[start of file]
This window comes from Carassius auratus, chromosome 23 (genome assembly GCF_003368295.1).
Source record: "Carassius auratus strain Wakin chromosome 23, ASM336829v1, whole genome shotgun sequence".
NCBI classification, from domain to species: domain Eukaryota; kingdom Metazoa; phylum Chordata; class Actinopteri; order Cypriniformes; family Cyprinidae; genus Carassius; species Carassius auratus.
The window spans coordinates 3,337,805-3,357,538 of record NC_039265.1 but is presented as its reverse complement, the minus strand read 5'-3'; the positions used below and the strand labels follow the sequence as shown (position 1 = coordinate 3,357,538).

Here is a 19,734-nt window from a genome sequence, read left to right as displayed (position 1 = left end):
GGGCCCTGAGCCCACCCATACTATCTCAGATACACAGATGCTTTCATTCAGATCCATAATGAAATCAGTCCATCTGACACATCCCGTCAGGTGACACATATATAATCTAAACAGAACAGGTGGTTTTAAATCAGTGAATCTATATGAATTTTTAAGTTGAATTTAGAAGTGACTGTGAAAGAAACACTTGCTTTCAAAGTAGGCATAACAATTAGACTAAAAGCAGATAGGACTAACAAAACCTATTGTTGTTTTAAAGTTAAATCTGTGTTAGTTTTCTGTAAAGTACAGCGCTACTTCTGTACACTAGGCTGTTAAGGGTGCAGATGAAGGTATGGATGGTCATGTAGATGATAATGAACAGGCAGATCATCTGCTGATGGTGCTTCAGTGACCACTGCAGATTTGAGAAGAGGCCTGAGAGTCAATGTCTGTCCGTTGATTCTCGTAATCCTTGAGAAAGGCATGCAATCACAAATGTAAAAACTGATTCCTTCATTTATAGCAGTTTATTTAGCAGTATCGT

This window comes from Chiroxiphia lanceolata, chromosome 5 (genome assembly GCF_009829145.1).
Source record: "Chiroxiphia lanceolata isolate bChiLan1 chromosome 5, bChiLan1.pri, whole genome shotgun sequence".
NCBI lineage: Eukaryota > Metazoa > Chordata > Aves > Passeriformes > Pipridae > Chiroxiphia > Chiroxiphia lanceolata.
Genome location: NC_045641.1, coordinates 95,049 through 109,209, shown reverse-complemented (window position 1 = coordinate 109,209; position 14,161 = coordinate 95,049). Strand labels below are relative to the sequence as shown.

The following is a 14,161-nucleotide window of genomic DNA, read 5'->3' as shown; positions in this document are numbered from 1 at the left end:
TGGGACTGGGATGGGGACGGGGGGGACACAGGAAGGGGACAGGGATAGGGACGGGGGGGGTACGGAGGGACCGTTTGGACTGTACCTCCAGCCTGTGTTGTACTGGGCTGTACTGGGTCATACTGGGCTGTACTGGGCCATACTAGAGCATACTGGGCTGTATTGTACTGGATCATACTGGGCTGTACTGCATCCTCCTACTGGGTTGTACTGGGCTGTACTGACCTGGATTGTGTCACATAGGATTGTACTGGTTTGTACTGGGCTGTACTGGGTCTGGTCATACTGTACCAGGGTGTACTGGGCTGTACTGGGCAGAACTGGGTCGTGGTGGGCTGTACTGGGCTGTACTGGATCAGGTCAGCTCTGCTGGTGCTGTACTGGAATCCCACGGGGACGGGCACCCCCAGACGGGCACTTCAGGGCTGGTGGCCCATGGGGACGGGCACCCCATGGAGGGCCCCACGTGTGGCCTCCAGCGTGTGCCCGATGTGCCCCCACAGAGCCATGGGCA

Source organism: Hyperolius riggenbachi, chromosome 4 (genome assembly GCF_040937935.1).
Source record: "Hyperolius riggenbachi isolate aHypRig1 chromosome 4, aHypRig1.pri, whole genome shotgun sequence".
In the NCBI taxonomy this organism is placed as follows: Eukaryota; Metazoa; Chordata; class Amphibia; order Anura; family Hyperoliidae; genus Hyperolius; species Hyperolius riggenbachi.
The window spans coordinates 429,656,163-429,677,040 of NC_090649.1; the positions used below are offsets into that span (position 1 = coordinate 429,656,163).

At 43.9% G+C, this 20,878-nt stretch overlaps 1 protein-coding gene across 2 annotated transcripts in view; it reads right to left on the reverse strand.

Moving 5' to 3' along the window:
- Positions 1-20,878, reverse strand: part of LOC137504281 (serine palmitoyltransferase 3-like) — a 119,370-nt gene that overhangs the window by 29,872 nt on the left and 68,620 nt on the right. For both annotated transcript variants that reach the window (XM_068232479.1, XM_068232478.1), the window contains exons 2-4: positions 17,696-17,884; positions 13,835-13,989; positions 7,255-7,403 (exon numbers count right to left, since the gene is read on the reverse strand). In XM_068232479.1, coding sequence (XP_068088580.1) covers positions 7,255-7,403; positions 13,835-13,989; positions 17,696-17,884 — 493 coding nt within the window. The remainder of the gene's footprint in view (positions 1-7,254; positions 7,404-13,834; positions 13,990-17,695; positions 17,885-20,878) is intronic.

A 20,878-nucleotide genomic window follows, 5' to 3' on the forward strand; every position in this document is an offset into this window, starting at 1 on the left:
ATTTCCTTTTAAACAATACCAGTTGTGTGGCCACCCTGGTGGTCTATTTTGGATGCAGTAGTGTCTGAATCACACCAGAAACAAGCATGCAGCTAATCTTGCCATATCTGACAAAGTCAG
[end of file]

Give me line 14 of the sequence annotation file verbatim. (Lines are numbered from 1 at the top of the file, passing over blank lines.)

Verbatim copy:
Source record: "Hyperolius riggenbachi isolate aHypRig1 chromosome 4, aHypRig1.pri, whole genome shotgun sequence".